So it hasn’t been the best of weeks, but of course no first post surgery week ever is.  But to make matters worse when I got home and recovered from the fall,  I spent most of my time looking online at others who have had this operation, ( a TTT & MPFL reconstruction) to see what stage they were at by day 5.  Yes this is great for guidance, advice and support, but the direct comparisons made me feel awful.   I had others telling me how high they could lift their leg by day 3, or how far they could bend it on day 4, when I was finding both IMPOSSIBLE to do. 

My mood dropped, I felt anxious, sad.  I had done that to myself.

When you compare your journey to someone else’s, you instantly set yourself up to feel unhappy, But I’ve woken up today with a clearer mind and with a vow to start over.   I have learnt from this. And I know learning to walk again in an alignment my leg has never been since birth, is going to be strange, painful and slow. I understand that my lack of patience and comparing,  is really just a fear that I wont get to where I want to be. Which I will.  Maybe not as soon as ‘Sue’ and her bendy leg.  But I’ll get there.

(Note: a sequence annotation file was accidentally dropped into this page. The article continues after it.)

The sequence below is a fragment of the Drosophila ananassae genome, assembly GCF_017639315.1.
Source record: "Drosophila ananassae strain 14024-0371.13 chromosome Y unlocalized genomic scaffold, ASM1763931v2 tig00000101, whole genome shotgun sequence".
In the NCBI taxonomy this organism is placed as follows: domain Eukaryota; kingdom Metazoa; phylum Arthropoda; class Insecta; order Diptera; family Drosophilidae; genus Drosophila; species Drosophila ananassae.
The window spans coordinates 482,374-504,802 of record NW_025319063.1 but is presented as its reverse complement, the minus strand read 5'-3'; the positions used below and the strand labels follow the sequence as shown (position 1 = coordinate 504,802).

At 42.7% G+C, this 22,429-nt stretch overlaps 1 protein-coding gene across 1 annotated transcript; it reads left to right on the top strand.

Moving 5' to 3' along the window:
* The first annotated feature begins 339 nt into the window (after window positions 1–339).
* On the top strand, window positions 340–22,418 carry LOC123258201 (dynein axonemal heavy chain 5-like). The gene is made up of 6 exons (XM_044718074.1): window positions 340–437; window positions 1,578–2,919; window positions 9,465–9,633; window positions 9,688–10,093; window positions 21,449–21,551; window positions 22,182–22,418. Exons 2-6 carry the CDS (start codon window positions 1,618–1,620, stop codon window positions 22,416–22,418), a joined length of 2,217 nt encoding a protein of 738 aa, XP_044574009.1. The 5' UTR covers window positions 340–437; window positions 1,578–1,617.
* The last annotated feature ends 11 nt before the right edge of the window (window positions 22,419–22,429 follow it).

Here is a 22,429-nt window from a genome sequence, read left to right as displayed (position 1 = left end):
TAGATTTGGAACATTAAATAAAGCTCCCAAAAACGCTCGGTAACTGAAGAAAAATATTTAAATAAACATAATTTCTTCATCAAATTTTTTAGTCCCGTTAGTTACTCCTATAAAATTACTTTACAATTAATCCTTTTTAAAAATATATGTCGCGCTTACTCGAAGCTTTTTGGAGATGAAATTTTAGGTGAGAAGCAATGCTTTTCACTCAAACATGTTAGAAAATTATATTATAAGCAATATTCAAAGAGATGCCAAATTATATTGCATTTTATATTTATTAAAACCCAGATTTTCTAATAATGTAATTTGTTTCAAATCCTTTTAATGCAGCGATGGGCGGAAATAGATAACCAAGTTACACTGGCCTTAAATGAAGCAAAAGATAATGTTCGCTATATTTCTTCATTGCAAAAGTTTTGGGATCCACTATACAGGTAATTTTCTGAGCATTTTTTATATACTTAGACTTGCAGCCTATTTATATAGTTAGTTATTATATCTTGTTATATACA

So whether you find yourself comparing your surgery recovery, your mental health recovery, that new mums waist line to yours, or just the place you are in, in life.   When you catch yourself doing this. STOP.  And tell yourself, we are all on our own journeys, at our own pace, and as long as we are trying our best to reach our own realistic goals, then that’s all we can do.


A better focus is on what you are already blessed with, and how far you have actually come.  As I mentioned last Sunday, Sundays are a great time to re-energise, reflect and re focus.  Looking at both what you have achieved, and that you are grateful for, no matter how bad the week has been, (just look a little harder.)   This week for me, I

Achieved;

Going through with an operation that I have put off since the age of 17.

I managed to walk to the bathroom on crutches (no brace) on day 2, which on day 1, I never thought I would do.

I managed to bounce back from a nasty fall quite quickly.

I haven’t cried today (so far)


Grateful for;

My boyfriend –  So far he’s been my rock, carer, chef, cleaner and my best friend.

My friends and family – For the cards, support and little pick me ups. I am aware of what a privilege this is.

The kindness of strangers – When I fell in the street, two strangers helped my boyfriend carry me to my sofa, they couldn’t bend my leg and I was making no sense, so it was very slow and they were so patient and kind.

Peppermint tea and ginger biscuits – Try these for nausea. God send.

My kitten –  Despite trying to jump near my leg, the one place she shouldn’t, she means well, and her little morning purrs have made me smile.


So give it a go yourself,  put pen to paper, and if you to, have been comparing your journey to others, then start over today.  Remember a flower does not think of competing with the flower next to it. 

It just blooms. x